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Cost Sharing for Antiepileptic Drugs: Medication Utilization and Health Plan Costs
Nina R. Joyce, PhD; Jesse Fishman, PharmD; Sarah Green, BA; David M. Labiner, MD; Imane Wild, PhD, MBA; and David C. Grabowski, PhD

Cost Sharing for Antiepileptic Drugs: Medication Utilization and Health Plan Costs

Nina R. Joyce, PhD; Jesse Fishman, PharmD; Sarah Green, BA; David M. Labiner, MD; Imane Wild, PhD, MBA; and David C. Grabowski, PhD
Increased out-of-pocket costs for antiepileptic drugs were associated with decreased adherence, higher healthcare utilization, and higher spending among US commercial health plan beneficiaries with epilepsy.
DISCUSSION

In this study of more than 180,000 privately insured individuals with epilepsy, higher OOP cost sharing for AEDs was associated with a decrease in PDC and an increase in overall and epilepsy-related healthcare spending. These findings were consistent across several subgroup analyses, including variable definitions and model specification. Shifting costs to patients is one way that insurers can try to reduce spending. However, our results suggest that the unintended consequences of this approach may actually increase health plan spending in the long run. Thus, policies (eg, requirements to fail 1 treatment first) that penalize patients via higher OOP costs for not responding to a particular treatment financially disincentivize patients from taking a prescribed medicine that may be their best treatment. Additionally, they may detour physicians from their initial treatment selection, which was in the best interest of the patient.

The association among OOP costs, HCU, and spending has been previously examined.25,26 Although higher OOP costs are generally associated with lower utilization and higher spending, these associations are often weaker in patients with a chronic condition receiving ongoing care, reflecting a lower price sensitivity than in patients receiving intermittent medications, such as nonsteroidal anti-inflammatory drugs or antihistamines.5 Thus, although we found a negative association between OOP spending and HCU, the magnitude of those associations may reflect this trade-off. In addition, our estimates reflect the association over a 90-day period, in which small estimates may translate into substantial changes over longer periods of time. For example, these results indicate that a $10 increase in OOP spending is associated with a decrease in PDC of 0.16 per year. Furthermore, although the magnitude of our estimates may appear small relative to previous studies, the high costs associated with the treatment of epilepsy suggest that the impact in absolute terms may still be very high. The Institute of Medicine has estimated the total direct and indirect annual costs associated with epilepsy to be $15.5 billion.35 Thus, if all health plans capped their OOP spending at the median value of $0.30 per day, one would expect to save $140 per person per year among privately insured individuals, translating to an estimated savings of $121 million per year, or 0.8% of the total costs associated with epilepsy (eAppendix D).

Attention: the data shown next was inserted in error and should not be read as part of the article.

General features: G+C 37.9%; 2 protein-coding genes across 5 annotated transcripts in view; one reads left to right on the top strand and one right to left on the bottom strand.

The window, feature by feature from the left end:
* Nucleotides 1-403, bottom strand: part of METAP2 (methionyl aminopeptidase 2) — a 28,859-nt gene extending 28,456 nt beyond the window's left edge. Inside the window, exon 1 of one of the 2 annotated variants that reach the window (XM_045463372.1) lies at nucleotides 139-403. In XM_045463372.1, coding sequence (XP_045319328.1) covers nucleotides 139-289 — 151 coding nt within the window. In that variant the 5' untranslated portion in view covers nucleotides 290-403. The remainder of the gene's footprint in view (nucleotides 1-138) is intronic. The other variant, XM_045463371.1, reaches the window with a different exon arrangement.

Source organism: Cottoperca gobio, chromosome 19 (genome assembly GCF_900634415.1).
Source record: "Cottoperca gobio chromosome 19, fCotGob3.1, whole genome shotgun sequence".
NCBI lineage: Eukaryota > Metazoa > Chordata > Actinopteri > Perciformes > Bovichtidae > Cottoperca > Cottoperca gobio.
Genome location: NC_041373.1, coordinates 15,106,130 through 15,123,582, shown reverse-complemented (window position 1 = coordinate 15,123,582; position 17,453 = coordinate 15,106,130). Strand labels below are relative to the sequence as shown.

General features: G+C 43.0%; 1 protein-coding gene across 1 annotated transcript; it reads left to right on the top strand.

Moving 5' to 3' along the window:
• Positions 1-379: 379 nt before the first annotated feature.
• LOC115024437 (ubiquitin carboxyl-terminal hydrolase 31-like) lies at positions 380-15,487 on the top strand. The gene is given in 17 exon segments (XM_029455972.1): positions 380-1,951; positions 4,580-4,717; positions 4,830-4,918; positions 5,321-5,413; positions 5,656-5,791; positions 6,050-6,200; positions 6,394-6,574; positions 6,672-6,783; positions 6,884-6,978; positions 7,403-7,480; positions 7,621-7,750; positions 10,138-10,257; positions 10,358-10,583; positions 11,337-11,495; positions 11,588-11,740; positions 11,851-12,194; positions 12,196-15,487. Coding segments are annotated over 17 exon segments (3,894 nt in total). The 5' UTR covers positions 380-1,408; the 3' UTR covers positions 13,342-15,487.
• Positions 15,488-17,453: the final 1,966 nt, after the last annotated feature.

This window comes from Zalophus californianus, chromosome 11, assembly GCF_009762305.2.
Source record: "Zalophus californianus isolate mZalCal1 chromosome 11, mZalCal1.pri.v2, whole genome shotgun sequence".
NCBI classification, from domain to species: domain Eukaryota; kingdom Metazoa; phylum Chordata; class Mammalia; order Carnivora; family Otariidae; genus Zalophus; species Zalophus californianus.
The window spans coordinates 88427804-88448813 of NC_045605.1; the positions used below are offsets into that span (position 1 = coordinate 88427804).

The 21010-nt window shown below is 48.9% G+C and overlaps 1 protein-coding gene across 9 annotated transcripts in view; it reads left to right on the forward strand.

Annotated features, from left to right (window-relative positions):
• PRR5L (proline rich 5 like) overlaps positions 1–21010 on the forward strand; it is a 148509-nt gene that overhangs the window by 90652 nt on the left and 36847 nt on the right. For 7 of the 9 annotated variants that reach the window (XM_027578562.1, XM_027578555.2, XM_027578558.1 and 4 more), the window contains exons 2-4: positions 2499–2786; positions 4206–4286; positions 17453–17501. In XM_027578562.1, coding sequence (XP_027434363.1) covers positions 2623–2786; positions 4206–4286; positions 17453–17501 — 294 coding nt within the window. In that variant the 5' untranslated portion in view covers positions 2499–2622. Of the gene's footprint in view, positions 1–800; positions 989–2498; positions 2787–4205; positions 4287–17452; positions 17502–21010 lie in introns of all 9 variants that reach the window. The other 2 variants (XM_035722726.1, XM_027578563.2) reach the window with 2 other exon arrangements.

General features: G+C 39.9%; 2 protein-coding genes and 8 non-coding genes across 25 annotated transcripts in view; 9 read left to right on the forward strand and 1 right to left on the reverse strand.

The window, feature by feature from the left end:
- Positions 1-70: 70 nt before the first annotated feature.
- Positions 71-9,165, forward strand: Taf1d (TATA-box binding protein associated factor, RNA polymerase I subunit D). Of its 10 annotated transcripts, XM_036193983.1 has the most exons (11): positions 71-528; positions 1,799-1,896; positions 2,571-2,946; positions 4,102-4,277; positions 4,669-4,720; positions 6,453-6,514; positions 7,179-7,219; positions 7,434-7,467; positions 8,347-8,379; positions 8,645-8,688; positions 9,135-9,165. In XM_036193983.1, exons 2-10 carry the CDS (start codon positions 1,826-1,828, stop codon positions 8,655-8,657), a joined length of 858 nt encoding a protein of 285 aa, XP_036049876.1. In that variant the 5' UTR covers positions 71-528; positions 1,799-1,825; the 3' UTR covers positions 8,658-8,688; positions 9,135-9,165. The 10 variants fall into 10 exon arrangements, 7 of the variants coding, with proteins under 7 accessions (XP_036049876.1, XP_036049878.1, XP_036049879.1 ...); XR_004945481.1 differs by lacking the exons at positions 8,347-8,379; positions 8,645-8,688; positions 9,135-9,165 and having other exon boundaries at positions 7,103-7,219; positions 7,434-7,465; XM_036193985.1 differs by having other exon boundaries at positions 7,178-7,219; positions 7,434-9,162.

To our knowledge, this study is the first to examine the association among OOP costs, HCU, and spending in a population of privately insured individuals with epilepsy. Several strengths are worth mentioning. First, the use of a market-basket index to measure OOP spending5 allowed us to standardize the comparisons across plans, thereby avoiding the potential for one plan’s benefit design to bias the comparison. A second strength of the study is the large sample size. Although epilepsy is the fourth most common neurological condition in the United States,36 it is still rare enough that large cohorts of individuals with epilepsy can be difficult to find and expensive to follow.14 The Truven MarketScan database has more than 40 million covered lives, which provided a large enough sampling to identify and follow more than 180,000 individuals with epilepsy, providing the statistical power to test hypotheses related to rare outcomes, such as inpatient hospitalization. A third study strength is the use of a newly published validated algorithm for calculating PDC over shorter time periods, such as the 90-day periods used in the current analysis.34 PDC measured over this shorter period provided a granularity in the measures that would not be possible over the more commonly used longer periods of time (eg, 1 year).